The new version handles data and images. In a recent demonstration, Dr. Wolfram, using his computer mouse, dragged in a table of the gross domestic product figures for France for 1961 to 2010, and Wolfram Alpha produced on the Web page a color-coded bar chart, which could be downloaded in different document formats. He put in a table of campaign contributions to politicians over several years, and Wolfram Alpha generated a chart and brief summary, saying that House members received less on average than senators.

Dr. Wolfram dragged in a 3-D image and after a few seconds it rendered the image — a guitar — and reported the number of polygons (2,253), among other characteristics.

The Wolfram data-deciphering engine, however, was flummoxed by a table of occupational income figures plucked from the Bureau of Labor Statistics’ Web site. Dr. Wolfram suggested that it was confused by all the periods used to separate columns of numbers in the table.

The output features include:

* Being able to generate interactive output using CDF (computable document format)
* Support for downloading graphics in other forms (i.e. 3D geometry, vector graphics, formats for immediate use)
* The ability to customize the output of images that Wolfram|Alpha produces (i.e. changing the input, title, frame, size, color)
* Raw data downloads

NASA has some funding for Nuclear power and propulsion for space and will likely increase it

Nature - Fission power back on NASA’s agenda Michael Houts, nuclear-research manager at NASA’s Marshall Space Flight Center, wants astronauts to ride a nuclear reactor to Mars. He is convinced that small amounts of uranium-235 — which has an energy density one million times greater than that of liquid fuels — could power rockets efficiently, using the heat of fission to accelerate small stores of lightweight hydrogen propellant. This year, he is leading a nuclear-propulsion project with a budget of US$3 million — minuscule in comparison with the $1.3 billion that NASA will spend on space-technology research and development in the 2012 fiscal year. (H/T Hobby Space)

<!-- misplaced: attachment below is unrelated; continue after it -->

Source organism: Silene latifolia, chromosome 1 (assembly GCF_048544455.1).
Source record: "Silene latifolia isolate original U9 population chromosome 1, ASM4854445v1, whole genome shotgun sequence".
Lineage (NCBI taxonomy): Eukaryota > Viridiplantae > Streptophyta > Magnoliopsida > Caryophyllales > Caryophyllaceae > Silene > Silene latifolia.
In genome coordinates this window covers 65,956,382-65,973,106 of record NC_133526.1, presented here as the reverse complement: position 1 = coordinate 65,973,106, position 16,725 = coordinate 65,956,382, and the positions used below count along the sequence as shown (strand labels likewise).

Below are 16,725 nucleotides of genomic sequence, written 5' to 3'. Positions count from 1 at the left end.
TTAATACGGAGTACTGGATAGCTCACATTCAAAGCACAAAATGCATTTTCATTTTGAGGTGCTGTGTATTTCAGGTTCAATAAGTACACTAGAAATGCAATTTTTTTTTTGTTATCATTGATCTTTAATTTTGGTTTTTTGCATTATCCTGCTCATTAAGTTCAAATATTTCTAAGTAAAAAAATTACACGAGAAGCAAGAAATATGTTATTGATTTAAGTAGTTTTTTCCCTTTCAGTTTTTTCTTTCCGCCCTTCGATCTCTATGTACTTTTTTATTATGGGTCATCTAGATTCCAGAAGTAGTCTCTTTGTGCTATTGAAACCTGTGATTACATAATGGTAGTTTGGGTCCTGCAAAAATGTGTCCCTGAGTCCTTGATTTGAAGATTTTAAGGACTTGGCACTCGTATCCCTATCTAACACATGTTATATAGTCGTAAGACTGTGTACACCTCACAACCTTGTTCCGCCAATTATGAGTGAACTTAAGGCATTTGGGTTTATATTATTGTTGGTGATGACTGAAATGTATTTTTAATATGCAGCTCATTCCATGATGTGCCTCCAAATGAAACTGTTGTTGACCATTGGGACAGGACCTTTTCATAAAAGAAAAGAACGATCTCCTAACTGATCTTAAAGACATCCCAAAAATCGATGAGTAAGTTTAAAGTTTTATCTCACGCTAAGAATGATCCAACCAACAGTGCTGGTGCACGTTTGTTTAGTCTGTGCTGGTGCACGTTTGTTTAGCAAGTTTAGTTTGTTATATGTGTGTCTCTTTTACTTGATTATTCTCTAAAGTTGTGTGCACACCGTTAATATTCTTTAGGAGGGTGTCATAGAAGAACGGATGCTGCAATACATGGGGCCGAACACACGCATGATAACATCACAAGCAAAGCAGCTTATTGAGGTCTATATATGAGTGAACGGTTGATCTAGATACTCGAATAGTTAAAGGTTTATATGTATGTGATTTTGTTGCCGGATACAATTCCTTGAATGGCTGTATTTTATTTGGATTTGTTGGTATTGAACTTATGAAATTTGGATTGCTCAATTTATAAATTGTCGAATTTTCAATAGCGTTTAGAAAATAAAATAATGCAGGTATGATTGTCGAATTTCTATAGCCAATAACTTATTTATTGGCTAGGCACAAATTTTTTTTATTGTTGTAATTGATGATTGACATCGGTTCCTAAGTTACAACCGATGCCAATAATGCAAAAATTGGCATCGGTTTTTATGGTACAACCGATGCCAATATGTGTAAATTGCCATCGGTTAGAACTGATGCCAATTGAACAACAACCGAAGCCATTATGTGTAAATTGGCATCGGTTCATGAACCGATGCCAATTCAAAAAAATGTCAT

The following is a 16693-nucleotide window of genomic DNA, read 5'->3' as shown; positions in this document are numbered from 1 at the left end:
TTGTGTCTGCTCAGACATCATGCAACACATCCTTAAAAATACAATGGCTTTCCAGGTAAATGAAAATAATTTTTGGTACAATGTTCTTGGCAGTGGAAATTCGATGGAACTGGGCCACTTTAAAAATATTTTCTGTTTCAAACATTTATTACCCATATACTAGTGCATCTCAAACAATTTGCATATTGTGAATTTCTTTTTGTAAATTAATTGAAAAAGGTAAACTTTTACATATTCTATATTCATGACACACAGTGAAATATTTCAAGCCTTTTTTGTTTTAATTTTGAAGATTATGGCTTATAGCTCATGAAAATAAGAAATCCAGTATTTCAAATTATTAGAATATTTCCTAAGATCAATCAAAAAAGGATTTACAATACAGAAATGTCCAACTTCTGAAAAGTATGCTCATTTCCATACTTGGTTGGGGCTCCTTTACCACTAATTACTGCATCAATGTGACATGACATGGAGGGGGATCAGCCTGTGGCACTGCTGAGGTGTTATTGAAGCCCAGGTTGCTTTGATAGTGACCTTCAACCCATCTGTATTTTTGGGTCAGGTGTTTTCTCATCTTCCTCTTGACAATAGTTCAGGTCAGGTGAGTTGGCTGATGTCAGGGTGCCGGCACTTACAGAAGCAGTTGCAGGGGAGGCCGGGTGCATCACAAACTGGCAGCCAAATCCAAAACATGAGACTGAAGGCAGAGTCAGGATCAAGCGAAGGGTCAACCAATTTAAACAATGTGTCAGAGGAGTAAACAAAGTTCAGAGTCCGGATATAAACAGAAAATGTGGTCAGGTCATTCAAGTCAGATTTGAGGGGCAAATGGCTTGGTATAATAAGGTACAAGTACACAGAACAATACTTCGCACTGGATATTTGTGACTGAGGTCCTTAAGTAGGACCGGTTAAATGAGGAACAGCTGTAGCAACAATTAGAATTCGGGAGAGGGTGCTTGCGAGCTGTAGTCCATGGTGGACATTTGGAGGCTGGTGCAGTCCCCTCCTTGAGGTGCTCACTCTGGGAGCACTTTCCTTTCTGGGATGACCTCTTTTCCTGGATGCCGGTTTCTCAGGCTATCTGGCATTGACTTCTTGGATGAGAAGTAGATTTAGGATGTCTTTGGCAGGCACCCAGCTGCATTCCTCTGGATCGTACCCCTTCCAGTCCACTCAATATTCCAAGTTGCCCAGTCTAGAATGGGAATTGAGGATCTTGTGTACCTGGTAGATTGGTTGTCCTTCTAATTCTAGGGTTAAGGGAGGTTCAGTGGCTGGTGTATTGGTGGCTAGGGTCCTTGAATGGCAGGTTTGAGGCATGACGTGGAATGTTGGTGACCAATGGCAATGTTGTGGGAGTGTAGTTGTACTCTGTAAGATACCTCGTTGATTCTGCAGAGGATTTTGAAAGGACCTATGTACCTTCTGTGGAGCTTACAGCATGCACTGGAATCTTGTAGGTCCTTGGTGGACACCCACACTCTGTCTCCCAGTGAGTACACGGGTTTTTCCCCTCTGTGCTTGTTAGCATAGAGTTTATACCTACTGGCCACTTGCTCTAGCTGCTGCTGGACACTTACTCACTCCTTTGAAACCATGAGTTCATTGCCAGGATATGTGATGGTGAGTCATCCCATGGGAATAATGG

The US National Research Council report (Feb 1, 2012) Space Technology Roadmaps and Priorities is the first ever community-based document to set priorities for NASA’s space-technology division. Nuclear power and propulsion came high on the list.

Hafnium oxide with dielectric constant of 30 will enable smaller transistors and better optoelectronics

Cambridge University - A novel material developed by researchers at the University of Cambridge is opening up new possibilities for next generation electronic and optoelectronic devices, and paving the way for further component miniaturisation.

The material provides exceptionally high dielectric constant compared with currently existing forms of hafnium oxide, which is already a key material in the electronics industry.

Hafnium oxide forms in different crystalline and polycrystalline structures: monoclinic, cubic and orthorhombic. However, an amorphous form is preferable to polycrystalline forms due to the absence of grain boundaries, the point at which two crystals in a polycrystalline material meet. Grain boundaries act as conduction paths through thin films of the material. They not only reduce the resistivity, but lead to a non-uniformity in conductivity over a large area, which itself leads to spatial non-uniformity in device performance However, until now amorphous hafnium oxide has had a relatively low dielectric constant of around 20.

The form of hafnium oxide developed by Dr Flewitt has a dielectric constant higher than 30.

“Most people thought that all amorphous hafnium oxide had to exist in the monoclinic-like phase,” says Dr Flewitt. “What we’ve shown is that it can exist and does exist in a cubic-like phase. This is similar to amorphous carbon, where you can get diamond-like properties out of amorphous carbon material.”